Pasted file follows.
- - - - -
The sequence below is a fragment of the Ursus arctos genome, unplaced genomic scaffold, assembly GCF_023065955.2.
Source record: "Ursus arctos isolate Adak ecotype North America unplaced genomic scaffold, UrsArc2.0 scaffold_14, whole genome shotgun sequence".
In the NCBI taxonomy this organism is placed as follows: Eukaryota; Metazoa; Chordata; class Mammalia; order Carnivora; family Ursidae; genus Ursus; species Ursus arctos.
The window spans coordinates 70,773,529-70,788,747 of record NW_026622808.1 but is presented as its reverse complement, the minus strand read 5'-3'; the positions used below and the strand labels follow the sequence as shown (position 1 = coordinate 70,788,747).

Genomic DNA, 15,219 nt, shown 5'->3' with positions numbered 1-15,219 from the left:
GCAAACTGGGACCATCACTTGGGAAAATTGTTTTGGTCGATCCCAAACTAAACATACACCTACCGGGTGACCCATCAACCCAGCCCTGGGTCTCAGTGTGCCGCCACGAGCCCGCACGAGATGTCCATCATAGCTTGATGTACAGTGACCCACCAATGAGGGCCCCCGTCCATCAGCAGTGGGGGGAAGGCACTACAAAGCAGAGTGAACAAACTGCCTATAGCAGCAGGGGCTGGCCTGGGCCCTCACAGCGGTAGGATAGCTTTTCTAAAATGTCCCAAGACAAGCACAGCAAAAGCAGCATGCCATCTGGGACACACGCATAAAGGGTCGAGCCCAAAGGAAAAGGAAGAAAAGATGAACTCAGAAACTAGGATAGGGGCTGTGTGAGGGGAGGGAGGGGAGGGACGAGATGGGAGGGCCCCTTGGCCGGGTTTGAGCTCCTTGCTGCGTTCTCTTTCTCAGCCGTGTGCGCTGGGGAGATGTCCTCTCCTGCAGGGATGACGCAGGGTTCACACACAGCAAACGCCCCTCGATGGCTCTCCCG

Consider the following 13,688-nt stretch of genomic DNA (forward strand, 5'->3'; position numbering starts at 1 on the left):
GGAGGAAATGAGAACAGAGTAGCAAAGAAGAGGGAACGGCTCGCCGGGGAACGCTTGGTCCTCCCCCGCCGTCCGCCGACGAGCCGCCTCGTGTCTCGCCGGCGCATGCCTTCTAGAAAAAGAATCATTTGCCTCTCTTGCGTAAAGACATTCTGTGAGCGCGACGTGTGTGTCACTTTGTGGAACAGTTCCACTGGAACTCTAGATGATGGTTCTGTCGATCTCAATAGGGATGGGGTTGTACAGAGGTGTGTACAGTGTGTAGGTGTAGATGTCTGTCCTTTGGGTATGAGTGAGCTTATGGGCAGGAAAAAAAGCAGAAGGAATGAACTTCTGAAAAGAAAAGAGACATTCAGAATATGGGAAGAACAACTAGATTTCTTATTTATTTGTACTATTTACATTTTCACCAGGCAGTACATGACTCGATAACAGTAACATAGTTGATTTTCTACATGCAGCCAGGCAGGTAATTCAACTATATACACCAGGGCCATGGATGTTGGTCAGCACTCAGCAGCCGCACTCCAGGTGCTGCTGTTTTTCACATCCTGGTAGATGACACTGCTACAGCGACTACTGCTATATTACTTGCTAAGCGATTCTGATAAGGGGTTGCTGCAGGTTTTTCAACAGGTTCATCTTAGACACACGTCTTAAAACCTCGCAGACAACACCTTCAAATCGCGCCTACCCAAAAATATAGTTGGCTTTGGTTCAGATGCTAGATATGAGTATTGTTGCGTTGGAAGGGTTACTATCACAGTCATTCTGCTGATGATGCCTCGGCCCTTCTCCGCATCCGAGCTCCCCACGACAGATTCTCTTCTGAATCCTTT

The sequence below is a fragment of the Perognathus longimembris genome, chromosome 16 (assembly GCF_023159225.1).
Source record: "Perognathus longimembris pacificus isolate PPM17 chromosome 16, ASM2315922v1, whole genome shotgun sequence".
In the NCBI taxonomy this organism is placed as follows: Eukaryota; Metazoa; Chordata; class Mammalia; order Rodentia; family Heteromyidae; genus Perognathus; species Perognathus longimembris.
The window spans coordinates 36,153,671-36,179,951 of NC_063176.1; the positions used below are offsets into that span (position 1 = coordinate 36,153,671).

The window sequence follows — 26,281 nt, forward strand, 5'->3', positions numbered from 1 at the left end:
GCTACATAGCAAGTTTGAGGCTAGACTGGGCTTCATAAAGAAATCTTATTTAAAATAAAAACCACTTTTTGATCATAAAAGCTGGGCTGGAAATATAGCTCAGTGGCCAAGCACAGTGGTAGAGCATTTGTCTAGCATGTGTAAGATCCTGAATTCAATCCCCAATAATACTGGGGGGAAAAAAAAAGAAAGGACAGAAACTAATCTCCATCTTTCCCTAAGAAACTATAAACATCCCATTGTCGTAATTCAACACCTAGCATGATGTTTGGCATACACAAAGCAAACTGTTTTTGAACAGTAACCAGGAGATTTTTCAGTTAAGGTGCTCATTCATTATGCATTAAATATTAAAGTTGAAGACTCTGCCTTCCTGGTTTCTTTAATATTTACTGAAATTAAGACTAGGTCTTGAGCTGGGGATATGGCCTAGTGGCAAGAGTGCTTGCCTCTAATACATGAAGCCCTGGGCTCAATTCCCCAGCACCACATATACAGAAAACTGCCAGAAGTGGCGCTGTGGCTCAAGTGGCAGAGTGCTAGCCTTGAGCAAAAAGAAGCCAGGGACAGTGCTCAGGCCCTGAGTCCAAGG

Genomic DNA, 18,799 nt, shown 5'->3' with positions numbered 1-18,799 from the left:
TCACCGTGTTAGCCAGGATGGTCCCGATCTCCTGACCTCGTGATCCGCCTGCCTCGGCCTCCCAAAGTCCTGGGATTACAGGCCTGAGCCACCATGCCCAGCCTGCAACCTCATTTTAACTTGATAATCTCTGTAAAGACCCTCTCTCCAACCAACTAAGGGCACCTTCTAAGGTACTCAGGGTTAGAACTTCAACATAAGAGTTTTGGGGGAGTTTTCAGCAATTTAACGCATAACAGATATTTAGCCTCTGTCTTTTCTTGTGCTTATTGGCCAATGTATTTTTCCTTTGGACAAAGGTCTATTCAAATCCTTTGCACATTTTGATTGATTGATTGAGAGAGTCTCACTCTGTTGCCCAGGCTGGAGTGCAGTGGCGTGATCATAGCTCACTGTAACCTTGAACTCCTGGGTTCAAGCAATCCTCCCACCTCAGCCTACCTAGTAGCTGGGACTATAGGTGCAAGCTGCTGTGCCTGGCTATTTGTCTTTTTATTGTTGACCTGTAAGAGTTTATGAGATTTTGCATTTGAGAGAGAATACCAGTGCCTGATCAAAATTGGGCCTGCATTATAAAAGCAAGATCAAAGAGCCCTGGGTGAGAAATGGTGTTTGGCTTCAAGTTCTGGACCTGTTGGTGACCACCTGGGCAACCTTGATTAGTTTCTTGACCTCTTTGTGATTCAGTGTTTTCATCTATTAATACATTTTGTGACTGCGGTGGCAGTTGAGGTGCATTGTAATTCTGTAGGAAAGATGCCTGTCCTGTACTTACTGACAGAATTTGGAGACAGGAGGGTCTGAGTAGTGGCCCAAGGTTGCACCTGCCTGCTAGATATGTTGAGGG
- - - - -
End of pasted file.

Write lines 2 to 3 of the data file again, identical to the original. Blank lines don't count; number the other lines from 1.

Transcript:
Source record: "Ursus arctos isolate Adak ecotype North America unplaced genomic scaffold, UrsArc2.0 scaffold_14, whole genome shotgun sequence".
In the NCBI taxonomy this organism is placed as follows: Eukaryota; Metazoa; Chordata; class Mammalia; order Carnivora; family Ursidae; genus Ursus; species Ursus arctos.